Unlike Twitter which automatically redirects your browser to it's mobile site depending on its UA, Identi.ca to the best of my knowledge has no such mobile optimized site. There's only one site for using the service which makes it a real pain to acces on a mobile, especially on a slow coonection.

2. Lack of official apps
I don't know if there's any out there, but so far it's only one third party, regularly updated app on Maemo that I know does Identi.ca. Same with a search on the Android market yielding 2 third party apps. I'm not all for the app-craze, but if they won't develop a mobile friendly site, why not have official apps?

3. Link handling
I personally can't for the life of me understand why they'd actually let links open inside the same tab! Like seriously? The thing is basically for sharing, and what we share are links. Why let the thing open in the same tab? I would not have any problem with that if we still were in the days of IE6, but not today when all browsers do tabbed browsing. I can't keep right clicking to open links in another tab!

1/2. Unfriendly
I'm not sure if it's by design, but as a non-coder, non-developer, I always feel that Identi.ca is unfriendly to people of my ilk. With it being heavily patronized by mostly hardcore geeks, I've failed to make any serious friends on there barring just about 2 or so people. I understand this may not be an issue to it's core users, but as an 'outsider' it's a deal breaker for me.

These 3 and half factors have combined to make Identi.ca a secondary interaction platform for me. The day these things are resolved, it sure will be my primary social media and online ommunication hub, but for now...Twitter.

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By Seraaj Muneer with 6 comments

OhLife - An Easy Way to Keep A Journal of Your Life

If you're like me who religiously starts every year with an unflinching resolution to keep a journal of your life but can't even find your diary by the 10th of Jan, then OhLife is a tool for you.

What this does is upon sighning up, they send you an email at the end of everyday with a simple question: "how did your day go?" Simply reply to that mail with how your day went or anything at all you'd enter in a diary.

That reply you send becomes a journal entry neatly arranged in your OhLife account. The entries are arranged chronologically similar to a diary for easy reference.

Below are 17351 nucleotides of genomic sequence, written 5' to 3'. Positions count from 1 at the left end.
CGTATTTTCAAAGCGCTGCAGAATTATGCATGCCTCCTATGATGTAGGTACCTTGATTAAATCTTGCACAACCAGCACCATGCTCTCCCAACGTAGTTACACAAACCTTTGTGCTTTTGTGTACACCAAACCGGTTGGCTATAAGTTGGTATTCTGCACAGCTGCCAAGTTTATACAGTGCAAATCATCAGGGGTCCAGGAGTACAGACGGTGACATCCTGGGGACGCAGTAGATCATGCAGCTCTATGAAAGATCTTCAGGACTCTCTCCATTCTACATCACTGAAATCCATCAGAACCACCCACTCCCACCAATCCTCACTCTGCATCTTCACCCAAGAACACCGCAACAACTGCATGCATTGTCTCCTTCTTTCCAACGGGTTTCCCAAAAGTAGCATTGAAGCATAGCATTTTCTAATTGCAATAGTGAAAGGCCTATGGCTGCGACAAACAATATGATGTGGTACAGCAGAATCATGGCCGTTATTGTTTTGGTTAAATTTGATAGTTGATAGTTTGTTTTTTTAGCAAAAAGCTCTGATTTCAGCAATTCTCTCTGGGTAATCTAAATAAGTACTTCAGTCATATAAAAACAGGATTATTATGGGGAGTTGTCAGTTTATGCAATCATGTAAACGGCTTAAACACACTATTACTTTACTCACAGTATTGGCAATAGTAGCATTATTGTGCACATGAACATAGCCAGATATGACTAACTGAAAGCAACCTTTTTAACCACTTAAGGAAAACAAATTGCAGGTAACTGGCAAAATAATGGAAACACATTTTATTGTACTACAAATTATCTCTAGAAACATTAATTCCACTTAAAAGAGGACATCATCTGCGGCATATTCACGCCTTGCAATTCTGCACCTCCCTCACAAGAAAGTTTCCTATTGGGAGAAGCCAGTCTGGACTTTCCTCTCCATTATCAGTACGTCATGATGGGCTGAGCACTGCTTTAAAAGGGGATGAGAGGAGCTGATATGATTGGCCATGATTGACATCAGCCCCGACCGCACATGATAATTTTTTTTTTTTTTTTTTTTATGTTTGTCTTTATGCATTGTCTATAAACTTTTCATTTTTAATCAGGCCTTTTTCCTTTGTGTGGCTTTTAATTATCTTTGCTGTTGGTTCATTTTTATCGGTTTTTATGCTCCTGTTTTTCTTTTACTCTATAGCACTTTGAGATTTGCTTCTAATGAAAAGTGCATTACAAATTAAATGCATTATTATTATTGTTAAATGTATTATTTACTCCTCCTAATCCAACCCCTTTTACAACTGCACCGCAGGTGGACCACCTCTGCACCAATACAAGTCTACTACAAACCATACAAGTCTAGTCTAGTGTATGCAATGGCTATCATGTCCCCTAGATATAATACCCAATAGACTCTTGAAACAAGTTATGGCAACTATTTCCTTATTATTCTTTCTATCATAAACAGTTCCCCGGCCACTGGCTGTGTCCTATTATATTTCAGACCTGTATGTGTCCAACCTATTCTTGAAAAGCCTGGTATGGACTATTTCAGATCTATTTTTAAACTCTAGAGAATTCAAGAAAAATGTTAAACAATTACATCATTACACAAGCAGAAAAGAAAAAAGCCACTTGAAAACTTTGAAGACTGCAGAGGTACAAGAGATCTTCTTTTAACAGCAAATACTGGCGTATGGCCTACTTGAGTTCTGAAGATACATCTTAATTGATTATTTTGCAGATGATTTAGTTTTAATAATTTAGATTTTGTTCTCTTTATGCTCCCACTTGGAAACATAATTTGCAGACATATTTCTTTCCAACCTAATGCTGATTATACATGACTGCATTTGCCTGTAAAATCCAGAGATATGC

So from now on, if you don't have the time to keep a physical diary for your life journals, then OhLife is definitely worth a try.

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Wednesday, March 9, 2011

Nokia and JA - Helping Connect Young Entrepreneurs in Ghana

Norwegian Students Visit Ghana to Sign Partnership Deal with Ghanaian Counterparts

An initiative by a not-for-profit organization JUNIOR ACHIEVEMENT and NOKIA to encourage the youth in Ghanaian secondary schools (high schools) develop interest in entrepreneurship seems to be yielding fruits. Known as the Enterprise without Borders (EwB), the initiative aims at helping to build entrepreneurial partnership between schools in Africa, Middle East, Europe and the United States of America. Under the initiative, student enterprises are set up, and they engage in cross-border businesses via the internet.

One of such student enterprises, Half and Half Trade at Lambertseter Secondary School in Oslo, Norway are in Ghana to among other things, sign a joint venture agreement with a Ghanaian student enterprise GIANT LINK. They will also participate in diverse cultural activities. Giving further detail about the EwB initiative, the Executive Director of JA, Jefferson Agbai explained that the cross border international partnerships are facilitated through the Enterprise without Borders (EwB) portal. 

Teachers and students register for participation and students upload their company profiles and enter an entrepreneurial dating game. Mr. Agbai said the EwB is about students sharing good ideas, selling each other’s products in each others’ markets and visiting their markets. The portal operates as a web-shop. The products and services of the companies registered can all be viewed there.

On his part, the Head of Communications for Nokia West Africa, Osagie Ogunbor said Nokia is proud to be associated with the EwB initiative, which essentially promotes innovation and creativity among youths. He said the values being promoted among the youths through the Enterprise without Borders are in sync with Nokia values.

The EwB, which began in Ghana in 2009, has reached over 200 students across the five regions of Ghana. The coordinator of EwB in Ghana Kwabena Kugblenu disclosed that 14 student enterprises were created in the 2009/2010 academic session. He said Junior Achievement has concluded plans to get more students involved in the Enterprise without Borders initiative. He thanked Nokia for the sponsorship, which he said has helped a great deal in sustaining the programme.

About Junior Achievement® (JA) 
Junior Achievement is the world's largest organization dedicated to inspiring and preparing young people to succeed in a global economy. Through a dedicated volunteer network, Junior Achievement provides in-school and after-school programs for students which focus on three key content areas: work readiness, entrepreneurship, and financial literacy. Today, 137 individual area operations reach more than four million students in the United States, with an additional five million students served by operations in 123 other countries worldwide. For more information, visit JA

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By Seraaj Muneer with No comments

Saturday, March 5, 2011